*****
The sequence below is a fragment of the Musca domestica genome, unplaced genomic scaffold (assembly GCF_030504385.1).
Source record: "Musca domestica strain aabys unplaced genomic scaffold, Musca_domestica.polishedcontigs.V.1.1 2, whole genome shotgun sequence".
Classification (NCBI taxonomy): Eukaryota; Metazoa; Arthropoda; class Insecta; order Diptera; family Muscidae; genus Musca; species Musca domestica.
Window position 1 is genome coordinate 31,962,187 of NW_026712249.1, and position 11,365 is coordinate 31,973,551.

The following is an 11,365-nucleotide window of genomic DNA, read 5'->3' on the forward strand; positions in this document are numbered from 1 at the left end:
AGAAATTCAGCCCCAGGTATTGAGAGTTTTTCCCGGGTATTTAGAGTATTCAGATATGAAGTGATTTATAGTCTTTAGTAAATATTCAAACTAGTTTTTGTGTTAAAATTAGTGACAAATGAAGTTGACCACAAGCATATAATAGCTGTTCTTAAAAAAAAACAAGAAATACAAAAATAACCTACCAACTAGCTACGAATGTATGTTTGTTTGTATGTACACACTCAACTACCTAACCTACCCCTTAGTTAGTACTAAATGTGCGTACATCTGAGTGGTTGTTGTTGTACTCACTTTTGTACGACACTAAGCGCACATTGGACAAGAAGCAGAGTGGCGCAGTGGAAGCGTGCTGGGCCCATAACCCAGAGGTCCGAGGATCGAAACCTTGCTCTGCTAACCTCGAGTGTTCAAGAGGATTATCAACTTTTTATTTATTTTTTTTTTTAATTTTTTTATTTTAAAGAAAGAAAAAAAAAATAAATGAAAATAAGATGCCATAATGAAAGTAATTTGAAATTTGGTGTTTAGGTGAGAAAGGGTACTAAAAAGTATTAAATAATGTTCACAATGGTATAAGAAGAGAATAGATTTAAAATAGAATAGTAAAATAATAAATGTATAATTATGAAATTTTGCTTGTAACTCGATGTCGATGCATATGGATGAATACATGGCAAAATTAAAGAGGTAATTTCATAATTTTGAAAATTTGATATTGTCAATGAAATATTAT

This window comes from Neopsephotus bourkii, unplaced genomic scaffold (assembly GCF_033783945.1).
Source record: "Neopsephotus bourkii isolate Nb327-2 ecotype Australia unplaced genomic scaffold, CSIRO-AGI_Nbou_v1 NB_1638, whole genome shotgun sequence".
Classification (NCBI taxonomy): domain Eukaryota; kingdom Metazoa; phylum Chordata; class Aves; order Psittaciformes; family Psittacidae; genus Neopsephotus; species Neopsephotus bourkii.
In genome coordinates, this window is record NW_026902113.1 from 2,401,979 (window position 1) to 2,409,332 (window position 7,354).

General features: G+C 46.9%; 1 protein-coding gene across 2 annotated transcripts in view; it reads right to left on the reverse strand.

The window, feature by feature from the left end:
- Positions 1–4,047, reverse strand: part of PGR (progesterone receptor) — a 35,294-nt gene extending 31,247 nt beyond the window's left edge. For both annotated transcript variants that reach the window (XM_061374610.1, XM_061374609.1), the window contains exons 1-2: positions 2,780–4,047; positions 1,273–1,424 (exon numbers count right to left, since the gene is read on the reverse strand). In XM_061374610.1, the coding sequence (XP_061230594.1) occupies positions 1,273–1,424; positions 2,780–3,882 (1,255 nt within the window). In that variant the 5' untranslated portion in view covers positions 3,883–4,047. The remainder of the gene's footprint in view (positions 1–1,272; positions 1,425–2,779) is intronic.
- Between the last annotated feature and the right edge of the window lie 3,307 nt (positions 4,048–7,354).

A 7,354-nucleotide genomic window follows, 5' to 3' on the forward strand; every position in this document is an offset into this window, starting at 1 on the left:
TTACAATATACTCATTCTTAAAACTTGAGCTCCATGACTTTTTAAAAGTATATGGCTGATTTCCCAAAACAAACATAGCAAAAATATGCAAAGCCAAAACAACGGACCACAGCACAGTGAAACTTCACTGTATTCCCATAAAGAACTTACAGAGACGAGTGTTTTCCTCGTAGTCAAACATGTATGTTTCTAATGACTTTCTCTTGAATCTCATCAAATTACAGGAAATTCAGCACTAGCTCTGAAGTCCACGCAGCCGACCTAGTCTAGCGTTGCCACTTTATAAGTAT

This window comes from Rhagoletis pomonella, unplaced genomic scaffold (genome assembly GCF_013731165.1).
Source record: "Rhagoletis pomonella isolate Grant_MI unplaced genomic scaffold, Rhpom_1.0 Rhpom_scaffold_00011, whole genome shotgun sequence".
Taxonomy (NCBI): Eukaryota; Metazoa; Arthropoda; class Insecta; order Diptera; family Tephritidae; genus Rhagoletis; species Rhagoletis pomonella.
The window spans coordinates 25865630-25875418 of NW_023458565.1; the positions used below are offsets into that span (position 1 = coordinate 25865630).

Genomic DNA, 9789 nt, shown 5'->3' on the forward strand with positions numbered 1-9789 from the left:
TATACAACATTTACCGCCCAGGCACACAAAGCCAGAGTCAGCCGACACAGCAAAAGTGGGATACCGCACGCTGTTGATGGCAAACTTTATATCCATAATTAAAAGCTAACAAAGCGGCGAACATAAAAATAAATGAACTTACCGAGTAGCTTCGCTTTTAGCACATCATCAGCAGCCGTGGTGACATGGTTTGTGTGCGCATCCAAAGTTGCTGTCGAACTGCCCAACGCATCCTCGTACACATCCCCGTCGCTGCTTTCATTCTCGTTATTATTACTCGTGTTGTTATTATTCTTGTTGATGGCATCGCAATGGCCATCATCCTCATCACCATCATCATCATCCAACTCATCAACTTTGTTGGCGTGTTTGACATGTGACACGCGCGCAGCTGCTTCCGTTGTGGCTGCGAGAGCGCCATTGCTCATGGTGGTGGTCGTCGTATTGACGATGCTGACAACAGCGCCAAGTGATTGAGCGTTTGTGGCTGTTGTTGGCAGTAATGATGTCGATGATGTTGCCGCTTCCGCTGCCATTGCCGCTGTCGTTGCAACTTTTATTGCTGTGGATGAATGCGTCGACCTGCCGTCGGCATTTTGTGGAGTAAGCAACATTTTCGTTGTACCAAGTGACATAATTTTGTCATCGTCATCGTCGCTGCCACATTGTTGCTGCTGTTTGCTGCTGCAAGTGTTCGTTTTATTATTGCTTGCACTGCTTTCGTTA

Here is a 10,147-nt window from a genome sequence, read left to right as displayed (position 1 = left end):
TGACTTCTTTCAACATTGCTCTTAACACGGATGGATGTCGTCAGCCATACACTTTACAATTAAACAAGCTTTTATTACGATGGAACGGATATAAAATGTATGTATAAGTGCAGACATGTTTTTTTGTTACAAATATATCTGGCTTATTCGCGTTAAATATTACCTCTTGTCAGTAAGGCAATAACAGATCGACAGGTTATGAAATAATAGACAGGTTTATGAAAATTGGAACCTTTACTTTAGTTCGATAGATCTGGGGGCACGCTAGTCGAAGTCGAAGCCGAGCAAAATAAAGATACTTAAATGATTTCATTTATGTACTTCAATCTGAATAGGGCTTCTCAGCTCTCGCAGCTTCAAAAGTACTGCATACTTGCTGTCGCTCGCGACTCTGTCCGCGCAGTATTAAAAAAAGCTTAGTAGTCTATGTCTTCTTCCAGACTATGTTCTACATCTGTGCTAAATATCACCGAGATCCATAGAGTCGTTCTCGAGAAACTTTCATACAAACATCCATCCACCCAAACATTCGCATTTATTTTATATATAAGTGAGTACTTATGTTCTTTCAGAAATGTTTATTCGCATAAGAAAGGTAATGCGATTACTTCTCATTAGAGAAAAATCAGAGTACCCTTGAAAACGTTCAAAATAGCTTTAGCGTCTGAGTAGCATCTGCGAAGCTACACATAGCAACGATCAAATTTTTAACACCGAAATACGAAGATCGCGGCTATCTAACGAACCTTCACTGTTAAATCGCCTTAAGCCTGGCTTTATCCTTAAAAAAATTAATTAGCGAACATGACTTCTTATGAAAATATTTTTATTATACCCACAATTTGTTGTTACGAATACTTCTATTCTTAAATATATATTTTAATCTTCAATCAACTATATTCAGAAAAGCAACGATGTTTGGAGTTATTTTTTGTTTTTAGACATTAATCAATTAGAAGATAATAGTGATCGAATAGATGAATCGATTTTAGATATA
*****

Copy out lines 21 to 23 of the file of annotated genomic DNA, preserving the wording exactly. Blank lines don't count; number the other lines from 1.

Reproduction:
Genomic DNA, 9789 nt, shown 5'->3' on the forward strand with positions numbered 1-9789 from the left:
TATACAACATTTACCGCCCAGGCACACAAAGCCAGAGTCAGCCGACACAGCAAAAGTGGGATACCGCACGCTGTTGATGGCAAACTTTATATCCATAATTAAAAGCTAACAAAGCGGCGAACATAAAAATAAATGAACTTACCGAGTAGCTTCGCTTTTAGCACATCATCAGCAGCCGTGGTGACATGGTTTGTGTGCGCATCCAAAGTTGCTGTCGAACTGCCCAACGCATCCTCGTACACATCCCCGTCGCTGCTTTCATTCTCGTTATTATTACTCGTGTTGTTATTATTCTTGTTGATGGCATCGCAATGGCCATCATCCTCATCACCATCATCATCATCCAACTCATCAACTTTGTTGGCGTGTTTGACATGTGACACGCGCGCAGCTGCTTCCGTTGTGGCTGCGAGAGCGCCATTGCTCATGGTGGTGGTCGTCGTATTGACGATGCTGACAACAGCGCCAAGTGATTGAGCGTTTGTGGCTGTTGTTGGCAGTAATGATGTCGATGATGTTGCCGCTTCCGCTGCCATTGCCGCTGTCGTTGCAACTTTTATTGCTGTGGATGAATGCGTCGACCTGCCGTCGGCATTTTGTGGAGTAAGCAACATTTTCGTTGTACCAAGTGACATAATTTTGTCATCGTCATCGTCGCTGCCACATTGTTGCTGCTGTTTGCTGCTGCAAGTGTTCGTTTTATTATTGCTTGCACTGCTTTCGTTA

Here is a 10,147-nt window from a genome sequence, read left to right as displayed (position 1 = left end):